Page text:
• Fadda G, Rossi ED, Mulè A, Miraglia A, Vecchio FM, Capelli A. Diagnostic efficacy of immunocytochemistry on fine needle aspiration biopsies processed by thin-layer cytology. Acta Cytol. 2006;50:129–35. [PubMed]
  • Fadda G, Rossi ED, Raffaelli M, Mulè A, Pontecorvi A, Miraglia A, Lombardi CP, Vecchio FM. Fine-needle aspiration biopsy of thyroid lesions processed by thin-layer cytology: one-year institutional experience with histologic correlation. Thyroid. 2006;16:975–81. doi: 10.1089/thy.2006.16.975. [PubMed] [Cross Ref]
  • Afify AM, Liu J, Al-Khafaji BM. Cytologic artifacts and pitfalls of thyroid fine-needle aspiration using ThinPrep: a comparative retrospective review. Cancer. 93:179–86. doi: 10.1002/cncr.9027. 2001 Jun 25; [PubMed] [Cross Ref]
  • Cochand-Priollet B, Prat JJ, Polivka M, Thienpont L, Dahan H, Wassef M, Guillausseau PJ. Thyroid fine needle aspiration: the morphological features on ThinPrep slide preparations. Eighty cases with histological control. Cytopathology. 2003;14:343–9. doi: 10.1046/j.0956-5507.2003.00098.x. [PubMed] [Cross Ref]
  • Hasteh F, Pang Y, Pu R, Michael CW. Do we need more than one ThinPrep to obtain adequate cellularity in fine needle aspiration? Diagn Cytopathol. 2007;35:740–3. doi: 10.1002/dc.20735. [PubMed] [Cross Ref]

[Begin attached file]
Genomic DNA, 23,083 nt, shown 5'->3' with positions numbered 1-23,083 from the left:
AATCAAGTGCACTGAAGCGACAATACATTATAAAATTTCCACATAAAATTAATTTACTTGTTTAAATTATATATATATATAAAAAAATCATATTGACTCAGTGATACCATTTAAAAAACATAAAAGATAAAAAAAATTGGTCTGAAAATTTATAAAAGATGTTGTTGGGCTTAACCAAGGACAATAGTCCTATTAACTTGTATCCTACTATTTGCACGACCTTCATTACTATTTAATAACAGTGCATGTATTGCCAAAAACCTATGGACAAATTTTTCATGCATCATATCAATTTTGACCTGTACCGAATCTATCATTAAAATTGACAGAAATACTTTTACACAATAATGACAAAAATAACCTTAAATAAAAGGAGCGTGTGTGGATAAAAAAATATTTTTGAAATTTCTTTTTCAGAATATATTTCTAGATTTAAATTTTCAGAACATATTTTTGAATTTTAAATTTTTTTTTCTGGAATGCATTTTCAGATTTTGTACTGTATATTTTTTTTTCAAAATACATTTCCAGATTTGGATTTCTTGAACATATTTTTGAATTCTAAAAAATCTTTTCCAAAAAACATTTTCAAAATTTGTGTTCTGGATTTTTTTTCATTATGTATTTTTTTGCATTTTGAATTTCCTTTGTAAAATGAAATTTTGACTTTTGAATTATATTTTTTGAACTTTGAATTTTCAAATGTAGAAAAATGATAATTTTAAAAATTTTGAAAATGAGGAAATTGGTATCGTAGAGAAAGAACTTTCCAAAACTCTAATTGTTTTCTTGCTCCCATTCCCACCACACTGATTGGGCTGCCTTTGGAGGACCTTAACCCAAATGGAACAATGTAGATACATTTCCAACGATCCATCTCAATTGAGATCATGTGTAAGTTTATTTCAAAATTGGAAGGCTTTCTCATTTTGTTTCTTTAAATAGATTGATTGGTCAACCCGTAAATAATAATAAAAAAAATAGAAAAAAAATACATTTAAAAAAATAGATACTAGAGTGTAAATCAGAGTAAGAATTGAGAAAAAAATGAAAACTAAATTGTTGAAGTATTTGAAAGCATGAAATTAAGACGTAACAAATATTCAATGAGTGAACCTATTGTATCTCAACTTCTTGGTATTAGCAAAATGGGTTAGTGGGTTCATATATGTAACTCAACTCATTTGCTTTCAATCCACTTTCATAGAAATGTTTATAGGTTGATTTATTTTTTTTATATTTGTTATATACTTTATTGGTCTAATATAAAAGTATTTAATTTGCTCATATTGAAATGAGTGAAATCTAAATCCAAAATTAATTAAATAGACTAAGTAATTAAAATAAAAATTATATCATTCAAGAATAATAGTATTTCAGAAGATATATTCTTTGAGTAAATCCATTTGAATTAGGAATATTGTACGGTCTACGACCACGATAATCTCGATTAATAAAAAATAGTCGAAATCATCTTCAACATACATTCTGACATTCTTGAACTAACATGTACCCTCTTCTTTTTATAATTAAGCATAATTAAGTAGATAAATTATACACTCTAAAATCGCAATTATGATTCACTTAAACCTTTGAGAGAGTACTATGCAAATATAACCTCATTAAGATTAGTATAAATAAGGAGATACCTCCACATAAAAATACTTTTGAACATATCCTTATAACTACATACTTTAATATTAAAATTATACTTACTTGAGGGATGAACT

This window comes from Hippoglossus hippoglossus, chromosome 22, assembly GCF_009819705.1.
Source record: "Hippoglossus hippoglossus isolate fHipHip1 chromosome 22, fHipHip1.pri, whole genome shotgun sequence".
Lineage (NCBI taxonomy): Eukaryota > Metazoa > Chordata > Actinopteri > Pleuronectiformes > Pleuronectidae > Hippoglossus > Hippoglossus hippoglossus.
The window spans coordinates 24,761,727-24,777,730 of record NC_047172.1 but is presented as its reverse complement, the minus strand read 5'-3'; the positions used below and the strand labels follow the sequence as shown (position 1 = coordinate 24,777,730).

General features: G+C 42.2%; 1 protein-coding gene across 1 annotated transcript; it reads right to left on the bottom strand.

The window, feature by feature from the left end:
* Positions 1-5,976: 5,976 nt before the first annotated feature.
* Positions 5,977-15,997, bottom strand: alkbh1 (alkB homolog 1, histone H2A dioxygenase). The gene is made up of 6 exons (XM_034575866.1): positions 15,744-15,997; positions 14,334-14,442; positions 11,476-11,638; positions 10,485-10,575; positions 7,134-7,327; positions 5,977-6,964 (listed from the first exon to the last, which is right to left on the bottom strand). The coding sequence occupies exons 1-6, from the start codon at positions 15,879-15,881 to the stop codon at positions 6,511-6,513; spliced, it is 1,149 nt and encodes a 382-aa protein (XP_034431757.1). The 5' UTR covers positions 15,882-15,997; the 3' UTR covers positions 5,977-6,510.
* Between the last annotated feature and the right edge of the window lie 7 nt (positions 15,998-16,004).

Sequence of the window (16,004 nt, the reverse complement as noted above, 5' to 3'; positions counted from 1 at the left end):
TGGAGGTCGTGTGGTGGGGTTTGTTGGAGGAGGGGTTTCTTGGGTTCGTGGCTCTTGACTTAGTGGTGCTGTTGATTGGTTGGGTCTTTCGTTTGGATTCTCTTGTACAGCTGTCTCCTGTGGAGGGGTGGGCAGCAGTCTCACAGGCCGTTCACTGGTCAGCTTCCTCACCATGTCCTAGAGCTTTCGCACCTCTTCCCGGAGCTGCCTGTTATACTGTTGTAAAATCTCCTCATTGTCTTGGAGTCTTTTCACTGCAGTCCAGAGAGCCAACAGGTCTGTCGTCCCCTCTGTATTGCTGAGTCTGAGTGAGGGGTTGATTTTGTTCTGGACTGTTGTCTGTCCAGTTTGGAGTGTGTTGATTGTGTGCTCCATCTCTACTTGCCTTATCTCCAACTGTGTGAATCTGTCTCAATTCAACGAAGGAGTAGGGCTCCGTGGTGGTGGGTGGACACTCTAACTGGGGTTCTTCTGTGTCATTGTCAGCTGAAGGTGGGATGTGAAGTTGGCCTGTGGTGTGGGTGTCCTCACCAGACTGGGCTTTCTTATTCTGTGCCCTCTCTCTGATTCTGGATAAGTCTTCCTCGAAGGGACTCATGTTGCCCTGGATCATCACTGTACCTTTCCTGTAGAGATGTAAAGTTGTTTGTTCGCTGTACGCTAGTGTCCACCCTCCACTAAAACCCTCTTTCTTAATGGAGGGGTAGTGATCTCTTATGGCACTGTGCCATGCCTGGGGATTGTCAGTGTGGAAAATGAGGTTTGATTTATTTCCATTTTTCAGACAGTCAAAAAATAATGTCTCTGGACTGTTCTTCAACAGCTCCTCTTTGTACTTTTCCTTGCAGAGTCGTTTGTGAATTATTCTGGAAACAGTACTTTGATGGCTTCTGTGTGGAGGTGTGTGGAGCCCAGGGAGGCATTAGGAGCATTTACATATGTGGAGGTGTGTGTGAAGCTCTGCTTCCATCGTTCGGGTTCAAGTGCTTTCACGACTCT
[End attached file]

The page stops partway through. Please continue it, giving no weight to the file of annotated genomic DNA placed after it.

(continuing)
• Leung SW, Bédard YC. Immunocytochemical staining on ThinPrep processed smears. Mod Pathol. 1996;9:304–6. [PubMed]
  • Rossi ED, Raffaelli M, Minimo C, Mule A, Lombardi CP, Vecchio FM, Fadda G. Immunocytochemical evaluation of thyroid neoplasms on thin-layer smears from fine-needle aspiration biopsies. Cancer. 105:87–95. doi: 10.1002/cncr.21026. 2005 Apr 25; [PubMed] [Cross Ref]
  • Tulecke MA, Wang HH. ThinPrep for cytologic evaluation of follicular thyroid lesions: correlation with histologic findings. Diagn Cytopathol. 2004;30:7–13. doi: 10.1002/dc.10391. [PubMed] [Cross Ref]
  • Zhang Y, Fraser JL, Wang HH. Morphologic predictors of papillary carcinoma on fine-needle aspiration of thyroid with ThinPrep preparations. Diagn Cytopathol. 2001;24:378–83. doi: 10.1002/dc.1084. [PubMed] [Cross Ref]
Articles from CytoJournal are provided here courtesy of
Medknow Publications